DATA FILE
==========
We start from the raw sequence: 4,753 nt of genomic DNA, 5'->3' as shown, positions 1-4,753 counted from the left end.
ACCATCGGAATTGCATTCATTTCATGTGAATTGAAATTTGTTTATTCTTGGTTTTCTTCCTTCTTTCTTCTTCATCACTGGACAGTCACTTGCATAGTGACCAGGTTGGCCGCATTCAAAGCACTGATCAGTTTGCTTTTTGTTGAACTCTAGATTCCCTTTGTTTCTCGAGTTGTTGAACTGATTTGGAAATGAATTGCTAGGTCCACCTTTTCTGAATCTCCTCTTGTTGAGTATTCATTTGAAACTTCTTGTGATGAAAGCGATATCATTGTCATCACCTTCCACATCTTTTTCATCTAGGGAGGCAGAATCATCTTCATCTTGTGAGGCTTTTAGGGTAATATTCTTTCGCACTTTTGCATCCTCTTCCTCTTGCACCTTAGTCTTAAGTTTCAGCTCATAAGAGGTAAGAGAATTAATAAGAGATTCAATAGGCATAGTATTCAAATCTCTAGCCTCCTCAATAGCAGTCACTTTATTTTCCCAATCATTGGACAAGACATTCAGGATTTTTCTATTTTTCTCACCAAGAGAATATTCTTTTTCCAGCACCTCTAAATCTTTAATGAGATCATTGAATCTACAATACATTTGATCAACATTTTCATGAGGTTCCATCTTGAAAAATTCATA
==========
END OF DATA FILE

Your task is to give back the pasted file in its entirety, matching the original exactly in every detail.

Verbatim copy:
We start from the raw sequence: 4,753 nt of genomic DNA, 5'->3' as shown, positions 1-4,753 counted from the left end.
ACCATCGGAATTGCATTCATTTCATGTGAATTGAAATTTGTTTATTCTTGGTTTTCTTCCTTCTTTCTTCTTCATCACTGGACAGTCACTTGCATAGTGACCAGGTTGGCCGCATTCAAAGCACTGATCAGTTTGCTTTTTGTTGAACTCTAGATTCCCTTTGTTTCTCGAGTTGTTGAACTGATTTGGAAATGAATTGCTAGGTCCACCTTTTCTGAATCTCCTCTTGTTGAGTATTCATTTGAAACTTCTTGTGATGAAAGCGATATCATTGTCATCACCTTCCACATCTTTTTCATCTAGGGAGGCAGAATCATCTTCATCTTGTGAGGCTTTTAGGGTAATATTCTTTCGCACTTTTGCATCCTCTTCCTCTTGCACCTTAGTCTTAAGTTTCAGCTCATAAGAGGTAAGAGAATTAATAAGAGATTCAATAGGCATAGTATTCAAATCTCTAGCCTCCTCAATAGCAGTCACTTTATTTTCCCAATCATTGGACAAGACATTCAGGATTTTTCTATTTTTCTCACCAAGAGAATATTCTTTTTCCAGCACCTCTAAATCTTTAATGAGATCATTGAATCTACAATACATTTGATCAACATTTTCATGAGGTTCCATCTTGAAAAATTCATA